From a dungeon mastering point of view, this allows me to wipe the slate nearly clean, so to speak, with items both mundane and magic in nature. The benefits of this are numerous, the main ones being that survival in the desert will be perilous without iron rations and canteens of water, the dozens of healing potions, etc. But more importantly, was that many weapons were given up in favor of magic items, thus they will be re-equipped with the non metal Dark Sun variety of arms and armor. The opportunity for the PCs to retain a few favored items is the true key to success without mutinous glares. They were disappointed in the loss, but it was made bearable and thus, more understood and accepted.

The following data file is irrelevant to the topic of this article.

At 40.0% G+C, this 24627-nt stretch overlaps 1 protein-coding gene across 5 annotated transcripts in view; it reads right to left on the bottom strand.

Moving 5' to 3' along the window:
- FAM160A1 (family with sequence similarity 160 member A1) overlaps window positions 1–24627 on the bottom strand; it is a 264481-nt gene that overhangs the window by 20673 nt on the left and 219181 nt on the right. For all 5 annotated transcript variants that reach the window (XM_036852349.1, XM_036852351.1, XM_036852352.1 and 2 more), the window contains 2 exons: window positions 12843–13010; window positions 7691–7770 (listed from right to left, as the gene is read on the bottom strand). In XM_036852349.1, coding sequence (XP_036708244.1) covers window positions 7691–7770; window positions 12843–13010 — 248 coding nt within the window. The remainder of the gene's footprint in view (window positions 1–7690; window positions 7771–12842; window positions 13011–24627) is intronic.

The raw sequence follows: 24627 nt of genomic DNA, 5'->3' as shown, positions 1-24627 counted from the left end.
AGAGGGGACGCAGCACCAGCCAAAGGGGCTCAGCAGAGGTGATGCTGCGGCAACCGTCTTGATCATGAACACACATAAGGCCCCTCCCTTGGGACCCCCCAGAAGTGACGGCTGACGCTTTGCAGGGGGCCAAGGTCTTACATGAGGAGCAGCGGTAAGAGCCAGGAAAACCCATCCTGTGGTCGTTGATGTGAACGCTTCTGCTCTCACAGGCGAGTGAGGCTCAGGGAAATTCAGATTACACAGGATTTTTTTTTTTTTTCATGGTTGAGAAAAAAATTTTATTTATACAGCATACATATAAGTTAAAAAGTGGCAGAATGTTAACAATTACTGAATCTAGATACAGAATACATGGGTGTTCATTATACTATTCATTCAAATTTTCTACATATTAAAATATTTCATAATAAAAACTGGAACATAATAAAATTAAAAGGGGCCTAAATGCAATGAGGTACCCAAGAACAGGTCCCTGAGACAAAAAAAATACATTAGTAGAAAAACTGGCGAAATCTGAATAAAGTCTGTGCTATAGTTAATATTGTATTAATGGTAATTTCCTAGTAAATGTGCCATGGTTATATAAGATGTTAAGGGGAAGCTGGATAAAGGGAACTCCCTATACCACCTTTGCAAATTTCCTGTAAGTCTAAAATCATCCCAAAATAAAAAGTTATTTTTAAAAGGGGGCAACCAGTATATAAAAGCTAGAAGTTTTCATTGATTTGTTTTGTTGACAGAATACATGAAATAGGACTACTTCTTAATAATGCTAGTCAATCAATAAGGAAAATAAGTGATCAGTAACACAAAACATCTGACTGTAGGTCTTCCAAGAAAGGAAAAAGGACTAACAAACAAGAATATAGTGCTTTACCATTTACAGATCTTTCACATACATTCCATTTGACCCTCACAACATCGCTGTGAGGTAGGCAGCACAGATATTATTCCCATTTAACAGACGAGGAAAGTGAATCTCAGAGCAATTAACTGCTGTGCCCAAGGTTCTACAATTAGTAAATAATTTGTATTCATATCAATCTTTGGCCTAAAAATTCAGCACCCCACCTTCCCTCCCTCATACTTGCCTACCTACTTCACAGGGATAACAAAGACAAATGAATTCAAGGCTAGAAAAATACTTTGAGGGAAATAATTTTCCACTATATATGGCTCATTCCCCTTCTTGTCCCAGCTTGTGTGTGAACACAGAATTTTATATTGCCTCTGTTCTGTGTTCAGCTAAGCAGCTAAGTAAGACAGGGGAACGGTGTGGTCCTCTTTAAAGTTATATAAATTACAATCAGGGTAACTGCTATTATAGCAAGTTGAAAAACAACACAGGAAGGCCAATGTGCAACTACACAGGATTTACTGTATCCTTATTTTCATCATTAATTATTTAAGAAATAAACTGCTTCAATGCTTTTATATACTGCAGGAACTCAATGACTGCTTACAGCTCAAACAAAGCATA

The few exotic and metal items that the party does have, the Greatsword of the White Rose for example, and the +4 dagger of sacrifice, will show signs of tarnish and rust if not constantly cared for, as Dark Sun is hard on metal. Already the PCs have found chunks of obsidian in the desert sands and have chipped and forged them into crude daggers. I will introduce the weapon breakage rules as soon as a melee natural 1 is rolled. This rule will apply to normal as well as magic weapons, and the magic weapons can be fixed with the mend ritual. This is more extreme than the official rules. As far as I know the official campaign world is not especially corrosive to metal, but I thought it added a neat twist, that the PCs have to constantly care for their beloved steel blades.